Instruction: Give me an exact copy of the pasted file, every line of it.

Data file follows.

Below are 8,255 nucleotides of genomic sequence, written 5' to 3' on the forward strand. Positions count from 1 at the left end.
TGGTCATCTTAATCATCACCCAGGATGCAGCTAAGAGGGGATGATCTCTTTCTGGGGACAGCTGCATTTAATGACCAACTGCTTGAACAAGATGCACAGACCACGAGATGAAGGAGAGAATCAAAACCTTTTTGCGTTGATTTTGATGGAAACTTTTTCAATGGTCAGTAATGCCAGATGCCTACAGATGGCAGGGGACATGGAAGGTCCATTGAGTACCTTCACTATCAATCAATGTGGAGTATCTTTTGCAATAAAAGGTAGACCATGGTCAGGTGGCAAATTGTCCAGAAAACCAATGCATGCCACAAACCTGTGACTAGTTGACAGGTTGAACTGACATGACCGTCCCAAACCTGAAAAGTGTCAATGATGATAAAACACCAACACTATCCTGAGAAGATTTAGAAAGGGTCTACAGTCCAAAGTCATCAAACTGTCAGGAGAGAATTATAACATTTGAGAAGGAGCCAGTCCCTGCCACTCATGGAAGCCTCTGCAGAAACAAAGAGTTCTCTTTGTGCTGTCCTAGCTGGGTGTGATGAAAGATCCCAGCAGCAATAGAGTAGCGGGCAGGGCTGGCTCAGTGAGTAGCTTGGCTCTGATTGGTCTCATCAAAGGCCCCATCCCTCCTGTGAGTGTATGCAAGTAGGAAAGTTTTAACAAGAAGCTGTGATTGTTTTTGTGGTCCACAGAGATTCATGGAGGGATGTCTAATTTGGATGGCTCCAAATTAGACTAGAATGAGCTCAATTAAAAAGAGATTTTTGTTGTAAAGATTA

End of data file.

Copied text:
Below are 8,255 nucleotides of genomic sequence, written 5' to 3' on the forward strand. Positions count from 1 at the left end.
TGGTCATCTTAATCATCACCCAGGATGCAGCTAAGAGGGGATGATCTCTTTCTGGGGACAGCTGCATTTAATGACCAACTGCTTGAACAAGATGCACAGACCACGAGATGAAGGAGAGAATCAAAACCTTTTTGCGTTGATTTTGATGGAAACTTTTTCAATGGTCAGTAATGCCAGATGCCTACAGATGGCAGGGGACATGGAAGGTCCATTGAGTACCTTCACTATCAATCAATGTGGAGTATCTTTTGCAATAAAAGGTAGACCATGGTCAGGTGGCAAATTGTCCAGAAAACCAATGCATGCCACAAACCTGTGACTAGTTGACAGGTTGAACTGACATGACCGTCCCAAACCTGAAAAGTGTCAATGATGATAAAACACCAACACTATCCTGAGAAGATTTAGAAAGGGTCTACAGTCCAAAGTCATCAAACTGTCAGGAGAGAATTATAACATTTGAGAAGGAGCCAGTCCCTGCCACTCATGGAAGCCTCTGCAGAAACAAAGAGTTCTCTTTGTGCTGTCCTAGCTGGGTGTGATGAAAGATCCCAGCAGCAATAGAGTAGCGGGCAGGGCTGGCTCAGTGAGTAGCTTGGCTCTGATTGGTCTCATCAAAGGCCCCATCCCTCCTGTGAGTGTATGCAAGTAGGAAAGTTTTAACAAGAAGCTGTGATTGTTTTTGTGGTCCACAGAGATTCATGGAGGGATGTCTAATTTGGATGGCTCCAAATTAGACTAGAATGAGCTCAATTAAAAAGAGATTTTTGTTGTAAAGATTA